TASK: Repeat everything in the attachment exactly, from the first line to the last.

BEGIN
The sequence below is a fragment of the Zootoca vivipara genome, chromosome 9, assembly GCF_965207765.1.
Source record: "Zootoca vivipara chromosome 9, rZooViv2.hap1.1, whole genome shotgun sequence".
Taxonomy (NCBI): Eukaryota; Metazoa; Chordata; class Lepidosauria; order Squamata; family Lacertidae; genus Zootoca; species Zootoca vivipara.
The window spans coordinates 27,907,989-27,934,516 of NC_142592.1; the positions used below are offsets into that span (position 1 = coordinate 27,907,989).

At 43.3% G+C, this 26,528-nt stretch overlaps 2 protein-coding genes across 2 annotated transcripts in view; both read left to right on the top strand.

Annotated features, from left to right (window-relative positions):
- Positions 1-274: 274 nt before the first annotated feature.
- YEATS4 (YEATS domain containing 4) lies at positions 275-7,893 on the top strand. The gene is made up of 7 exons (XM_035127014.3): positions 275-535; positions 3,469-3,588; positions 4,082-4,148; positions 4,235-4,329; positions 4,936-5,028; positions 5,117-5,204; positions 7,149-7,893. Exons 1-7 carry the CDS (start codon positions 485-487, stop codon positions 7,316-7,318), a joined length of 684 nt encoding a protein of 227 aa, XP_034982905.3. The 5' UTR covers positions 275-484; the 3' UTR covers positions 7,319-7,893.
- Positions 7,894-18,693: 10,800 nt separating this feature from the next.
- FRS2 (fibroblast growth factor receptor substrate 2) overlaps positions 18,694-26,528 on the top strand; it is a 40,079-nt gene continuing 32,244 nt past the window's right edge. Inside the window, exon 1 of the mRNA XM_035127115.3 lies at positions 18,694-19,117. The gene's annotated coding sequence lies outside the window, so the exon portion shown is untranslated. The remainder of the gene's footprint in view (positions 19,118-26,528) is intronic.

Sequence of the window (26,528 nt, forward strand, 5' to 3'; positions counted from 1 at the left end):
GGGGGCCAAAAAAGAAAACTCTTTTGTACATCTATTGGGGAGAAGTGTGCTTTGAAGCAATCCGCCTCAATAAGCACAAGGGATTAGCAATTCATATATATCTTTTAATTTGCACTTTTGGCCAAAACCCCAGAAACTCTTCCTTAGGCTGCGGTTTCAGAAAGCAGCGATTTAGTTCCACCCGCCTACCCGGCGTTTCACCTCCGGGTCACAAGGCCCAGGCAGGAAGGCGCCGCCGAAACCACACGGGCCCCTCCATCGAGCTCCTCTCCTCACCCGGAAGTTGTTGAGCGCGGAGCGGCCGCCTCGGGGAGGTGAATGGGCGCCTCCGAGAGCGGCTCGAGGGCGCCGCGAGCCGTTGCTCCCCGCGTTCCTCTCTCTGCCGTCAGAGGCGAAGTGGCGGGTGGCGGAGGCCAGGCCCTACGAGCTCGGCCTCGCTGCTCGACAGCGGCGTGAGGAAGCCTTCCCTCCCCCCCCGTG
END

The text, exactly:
The sequence below is a fragment of the Zootoca vivipara genome, chromosome 9, assembly GCF_965207765.1.
Source record: "Zootoca vivipara chromosome 9, rZooViv2.hap1.1, whole genome shotgun sequence".
Taxonomy (NCBI): Eukaryota; Metazoa; Chordata; class Lepidosauria; order Squamata; family Lacertidae; genus Zootoca; species Zootoca vivipara.
The window spans coordinates 27,907,989-27,934,516 of NC_142592.1; the positions used below are offsets into that span (position 1 = coordinate 27,907,989).

At 43.3% G+C, this 26,528-nt stretch overlaps 2 protein-coding genes across 2 annotated transcripts in view; both read left to right on the top strand.

Annotated features, from left to right (window-relative positions):
- Positions 1-274: 274 nt before the first annotated feature.
- YEATS4 (YEATS domain containing 4) lies at positions 275-7,893 on the top strand. The gene is made up of 7 exons (XM_035127014.3): positions 275-535; positions 3,469-3,588; positions 4,082-4,148; positions 4,235-4,329; positions 4,936-5,028; positions 5,117-5,204; positions 7,149-7,893. Exons 1-7 carry the CDS (start codon positions 485-487, stop codon positions 7,316-7,318), a joined length of 684 nt encoding a protein of 227 aa, XP_034982905.3. The 5' UTR covers positions 275-484; the 3' UTR covers positions 7,319-7,893.
- Positions 7,894-18,693: 10,800 nt separating this feature from the next.
- FRS2 (fibroblast growth factor receptor substrate 2) overlaps positions 18,694-26,528 on the top strand; it is a 40,079-nt gene continuing 32,244 nt past the window's right edge. Inside the window, exon 1 of the mRNA XM_035127115.3 lies at positions 18,694-19,117. The gene's annotated coding sequence lies outside the window, so the exon portion shown is untranslated. The remainder of the gene's footprint in view (positions 19,118-26,528) is intronic.

Sequence of the window (26,528 nt, forward strand, 5' to 3'; positions counted from 1 at the left end):
GGGGGCCAAAAAAGAAAACTCTTTTGTACATCTATTGGGGAGAAGTGTGCTTTGAAGCAATCCGCCTCAATAAGCACAAGGGATTAGCAATTCATATATATCTTTTAATTTGCACTTTTGGCCAAAACCCCAGAAACTCTTCCTTAGGCTGCGGTTTCAGAAAGCAGCGATTTAGTTCCACCCGCCTACCCGGCGTTTCACCTCCGGGTCACAAGGCCCAGGCAGGAAGGCGCCGCCGAAACCACACGGGCCCCTCCATCGAGCTCCTCTCCTCACCCGGAAGTTGTTGAGCGCGGAGCGGCCGCCTCGGGGAGGTGAATGGGCGCCTCCGAGAGCGGCTCGAGGGCGCCGCGAGCCGTTGCTCCCCGCGTTCCTCTCTCTGCCGTCAGAGGCGAAGTGGCGGGTGGCGGAGGCCAGGCCCTACGAGCTCGGCCTCGCTGCTCGACAGCGGCGTGAGGAAGCCTTCCCTCCCCCCCCGTG